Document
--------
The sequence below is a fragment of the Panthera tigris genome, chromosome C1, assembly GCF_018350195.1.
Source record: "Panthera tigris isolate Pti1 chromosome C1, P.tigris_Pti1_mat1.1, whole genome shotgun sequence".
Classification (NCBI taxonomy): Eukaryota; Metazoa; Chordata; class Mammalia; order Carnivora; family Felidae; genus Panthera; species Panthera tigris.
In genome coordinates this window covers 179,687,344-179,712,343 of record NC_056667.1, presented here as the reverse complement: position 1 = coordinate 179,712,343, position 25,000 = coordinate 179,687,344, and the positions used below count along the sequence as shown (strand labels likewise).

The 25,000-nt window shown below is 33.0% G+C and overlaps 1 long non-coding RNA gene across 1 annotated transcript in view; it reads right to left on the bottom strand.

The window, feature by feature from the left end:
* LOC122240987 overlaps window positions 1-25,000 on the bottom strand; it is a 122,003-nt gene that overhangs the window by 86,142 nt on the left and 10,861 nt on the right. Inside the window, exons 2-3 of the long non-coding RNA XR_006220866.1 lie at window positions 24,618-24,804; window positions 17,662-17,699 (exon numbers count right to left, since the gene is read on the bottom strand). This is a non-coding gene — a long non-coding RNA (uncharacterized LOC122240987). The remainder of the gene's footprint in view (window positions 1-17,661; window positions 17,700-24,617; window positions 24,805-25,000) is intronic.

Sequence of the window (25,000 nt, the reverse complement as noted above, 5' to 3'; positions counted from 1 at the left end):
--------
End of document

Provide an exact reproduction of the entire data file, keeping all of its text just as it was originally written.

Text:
The sequence below is a fragment of the Panthera tigris genome, chromosome C1, assembly GCF_018350195.1.
Source record: "Panthera tigris isolate Pti1 chromosome C1, P.tigris_Pti1_mat1.1, whole genome shotgun sequence".
Classification (NCBI taxonomy): Eukaryota; Metazoa; Chordata; class Mammalia; order Carnivora; family Felidae; genus Panthera; species Panthera tigris.
In genome coordinates this window covers 179,687,344-179,712,343 of record NC_056667.1, presented here as the reverse complement: position 1 = coordinate 179,712,343, position 25,000 = coordinate 179,687,344, and the positions used below count along the sequence as shown (strand labels likewise).

The 25,000-nt window shown below is 33.0% G+C and overlaps 1 long non-coding RNA gene across 1 annotated transcript in view; it reads right to left on the bottom strand.

The window, feature by feature from the left end:
* LOC122240987 overlaps window positions 1-25,000 on the bottom strand; it is a 122,003-nt gene that overhangs the window by 86,142 nt on the left and 10,861 nt on the right. Inside the window, exons 2-3 of the long non-coding RNA XR_006220866.1 lie at window positions 24,618-24,804; window positions 17,662-17,699 (exon numbers count right to left, since the gene is read on the bottom strand). This is a non-coding gene — a long non-coding RNA (uncharacterized LOC122240987). The remainder of the gene's footprint in view (window positions 1-17,661; window positions 17,700-24,617; window positions 24,805-25,000) is intronic.

Sequence of the window (25,000 nt, the reverse complement as noted above, 5' to 3'; positions counted from 1 at the left end):